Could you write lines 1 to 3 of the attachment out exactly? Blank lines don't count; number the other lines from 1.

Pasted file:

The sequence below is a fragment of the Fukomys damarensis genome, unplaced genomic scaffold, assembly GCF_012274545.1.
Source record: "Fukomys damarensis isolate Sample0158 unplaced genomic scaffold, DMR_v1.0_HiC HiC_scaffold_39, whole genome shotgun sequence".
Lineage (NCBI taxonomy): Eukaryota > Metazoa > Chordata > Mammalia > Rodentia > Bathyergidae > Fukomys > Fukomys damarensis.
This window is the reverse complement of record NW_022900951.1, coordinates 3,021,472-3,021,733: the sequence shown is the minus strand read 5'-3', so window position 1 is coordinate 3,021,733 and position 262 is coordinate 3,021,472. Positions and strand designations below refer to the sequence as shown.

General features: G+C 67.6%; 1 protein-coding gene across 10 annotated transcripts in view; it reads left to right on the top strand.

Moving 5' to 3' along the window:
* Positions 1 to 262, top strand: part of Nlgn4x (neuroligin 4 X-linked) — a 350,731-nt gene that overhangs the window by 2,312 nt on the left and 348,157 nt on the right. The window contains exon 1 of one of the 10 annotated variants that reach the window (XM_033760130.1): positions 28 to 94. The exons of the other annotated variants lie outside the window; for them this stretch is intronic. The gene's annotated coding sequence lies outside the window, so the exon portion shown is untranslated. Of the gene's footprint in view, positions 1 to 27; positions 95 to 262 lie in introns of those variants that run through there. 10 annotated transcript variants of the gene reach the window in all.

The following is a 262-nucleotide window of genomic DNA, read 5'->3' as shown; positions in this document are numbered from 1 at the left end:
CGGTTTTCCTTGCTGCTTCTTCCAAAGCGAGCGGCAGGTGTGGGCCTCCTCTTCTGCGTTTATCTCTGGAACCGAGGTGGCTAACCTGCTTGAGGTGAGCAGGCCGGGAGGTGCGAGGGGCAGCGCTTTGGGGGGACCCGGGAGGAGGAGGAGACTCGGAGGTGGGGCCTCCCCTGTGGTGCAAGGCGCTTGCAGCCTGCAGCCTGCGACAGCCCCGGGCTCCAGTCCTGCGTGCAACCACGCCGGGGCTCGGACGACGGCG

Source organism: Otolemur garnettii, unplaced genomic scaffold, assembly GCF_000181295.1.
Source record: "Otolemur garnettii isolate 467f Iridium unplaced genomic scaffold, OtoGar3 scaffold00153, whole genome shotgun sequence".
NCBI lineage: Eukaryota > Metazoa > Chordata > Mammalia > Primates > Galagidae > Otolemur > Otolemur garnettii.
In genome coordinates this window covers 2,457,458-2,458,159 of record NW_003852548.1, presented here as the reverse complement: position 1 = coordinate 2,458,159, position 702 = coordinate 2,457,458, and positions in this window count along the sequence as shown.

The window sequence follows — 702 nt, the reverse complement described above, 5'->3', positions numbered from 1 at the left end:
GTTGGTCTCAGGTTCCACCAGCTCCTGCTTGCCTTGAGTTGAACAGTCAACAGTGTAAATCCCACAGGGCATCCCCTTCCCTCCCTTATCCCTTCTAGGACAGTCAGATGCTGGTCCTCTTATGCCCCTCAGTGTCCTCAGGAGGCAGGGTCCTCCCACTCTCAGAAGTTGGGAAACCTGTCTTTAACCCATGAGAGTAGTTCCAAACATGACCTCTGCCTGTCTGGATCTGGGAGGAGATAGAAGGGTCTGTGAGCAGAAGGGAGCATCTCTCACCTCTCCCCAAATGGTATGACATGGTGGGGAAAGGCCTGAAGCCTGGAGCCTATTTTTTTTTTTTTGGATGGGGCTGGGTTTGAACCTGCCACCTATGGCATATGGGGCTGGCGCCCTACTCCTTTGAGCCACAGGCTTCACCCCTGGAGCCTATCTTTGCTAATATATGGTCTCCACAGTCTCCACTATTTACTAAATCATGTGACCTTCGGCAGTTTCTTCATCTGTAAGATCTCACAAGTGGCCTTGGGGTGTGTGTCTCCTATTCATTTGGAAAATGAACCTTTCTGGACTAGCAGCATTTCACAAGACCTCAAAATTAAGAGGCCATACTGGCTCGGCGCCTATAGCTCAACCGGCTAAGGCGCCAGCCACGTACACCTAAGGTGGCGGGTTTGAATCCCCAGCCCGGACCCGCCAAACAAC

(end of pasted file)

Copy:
The sequence below is a fragment of the Fukomys damarensis genome, unplaced genomic scaffold, assembly GCF_012274545.1.
Source record: "Fukomys damarensis isolate Sample0158 unplaced genomic scaffold, DMR_v1.0_HiC HiC_scaffold_39, whole genome shotgun sequence".
Lineage (NCBI taxonomy): Eukaryota > Metazoa > Chordata > Mammalia > Rodentia > Bathyergidae > Fukomys > Fukomys damarensis.